General Austin Miller Worried Afghanistan Will Dissolve into Civil War After U.S. Leaves

U.S. General Austin Miller is worried Afghanistan will dissolve into civil war after the U.S. leaves and fully withdraws its troops.

Afghanistan's top U.S. general discussed how the Taliban is quickly taking over some of the country's districts, mostly in the northern region, while speaking to reporters in Kabul on Tuesday. He raised concerns over escalating violence as a result.

"It is a political settlement that brings peace to Afghanistan. And it's not just the last 20 years. It's really the last 42 years," Miller said.

He pointed to the U.S. war in Afghanistan but also Russia's decade-long occupation of the country up until 1989 when a violent civil war ensued afterward. The country's leaders had militias fight the Taliban but the group ultimately rose to power in 1996, according to the Associated Press.

U.S. General Austin Miller in Afghanistan
Afghan politician Gul Agha Sherzai (C-R) shakes hands with Commander of U.S. and NATO forces in Afghanistan General Austin Scott Miller (C-L) ahead of a press conference attended by Afghanistan's President Ashraf Ghani, NATO Secretary General Jens Stoltenberg and US Secretary of Defense Mark Esper at the presidential palace in Kabul on February 29, 2020. Miller is concerned Afghanistan will plunge into a civil war after the U.S. leaves. Wakil Kohsar/AFP via Getty Images

For more reporting from the Associated Press, see below:

Miller gave a sobering assessment of the country's deteriorating security situation as America winds down its so-called "forever war."

He said the rapid loss of districts around the country to the Taliban — several with significant strategic value — is worrisome. He also cautioned that the militias deployed to help the beleaguered national security forces could lead the country into civil war.

Miller told a small group of reporters in the Afghan capital that for now he has the weapons and the capability to aid Afghanistan's National Defense and Security Forces.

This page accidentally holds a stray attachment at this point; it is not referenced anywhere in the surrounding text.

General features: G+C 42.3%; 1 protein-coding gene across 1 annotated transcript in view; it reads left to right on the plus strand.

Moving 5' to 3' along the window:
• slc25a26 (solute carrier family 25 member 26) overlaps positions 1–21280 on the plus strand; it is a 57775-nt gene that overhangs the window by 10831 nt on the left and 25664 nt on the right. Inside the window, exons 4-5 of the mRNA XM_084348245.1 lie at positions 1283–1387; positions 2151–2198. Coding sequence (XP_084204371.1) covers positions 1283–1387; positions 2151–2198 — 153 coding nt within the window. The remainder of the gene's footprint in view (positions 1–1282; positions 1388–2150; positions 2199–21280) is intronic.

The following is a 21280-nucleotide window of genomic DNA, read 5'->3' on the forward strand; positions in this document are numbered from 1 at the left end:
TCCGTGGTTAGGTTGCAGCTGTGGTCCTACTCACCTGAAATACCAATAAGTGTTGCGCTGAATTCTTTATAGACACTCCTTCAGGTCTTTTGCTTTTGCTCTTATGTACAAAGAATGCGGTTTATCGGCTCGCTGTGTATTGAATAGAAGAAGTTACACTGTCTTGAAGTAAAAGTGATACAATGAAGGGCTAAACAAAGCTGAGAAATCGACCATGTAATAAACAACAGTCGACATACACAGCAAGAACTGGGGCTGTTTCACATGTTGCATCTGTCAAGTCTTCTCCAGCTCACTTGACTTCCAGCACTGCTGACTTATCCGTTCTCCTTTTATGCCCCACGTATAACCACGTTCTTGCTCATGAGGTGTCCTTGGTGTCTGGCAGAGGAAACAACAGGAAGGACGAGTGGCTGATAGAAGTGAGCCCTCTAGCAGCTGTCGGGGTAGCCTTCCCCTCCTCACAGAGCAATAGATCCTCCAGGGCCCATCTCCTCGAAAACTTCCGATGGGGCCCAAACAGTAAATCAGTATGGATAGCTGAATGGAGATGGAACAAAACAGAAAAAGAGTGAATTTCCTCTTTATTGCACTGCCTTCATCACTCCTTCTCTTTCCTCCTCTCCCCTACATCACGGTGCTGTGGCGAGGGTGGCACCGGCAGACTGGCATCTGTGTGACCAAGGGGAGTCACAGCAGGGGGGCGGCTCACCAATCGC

American officials have said the entire pullout of U.S. troops will most likely be completely finished by July 4. But Miller refused to give any date or time frame, referring only to the Sept. 11 timeline given by President Joe Biden in April when he announced the final withdrawal of the remaining 2,500-3,500 American troops.

The north of the country is dominated by Afghanistan's minorities. The north is also the traditional stronghold of many former mujahedeen leaders that have been a dominant force in Afghanistan since driving the Taliban from power in 2001 together with the U.S.-led coalition.

Several of the districts have been on key roads and one on the border with northern Tajikistan. The Taliban have issued statements saying hundreds of Afghan security forces have surrendered, most of them going to their homes after being videoed receiving transportation money from the Taliban.

Miller said there's multiple reasons for the collapse of districts, some the fatigue of the troops and their surrender, psychological defeat and military loss.

"As we start talking about how does this all end? The way it must end for the Afghan people is something that revolves around a political solution," said Miller. "I've also said that if you don't reduce the violence, that political solution becomes more and more difficult."

He refused to say where the U.S. and its NATO allies were in the withdrawal process.

Miller said his time as the head of the U.S.'s military mission in Afghanistan was coming to an end, without giving a date,

He wouldn't speculate on the legacy of America's longest war, saying it will be for history to decide.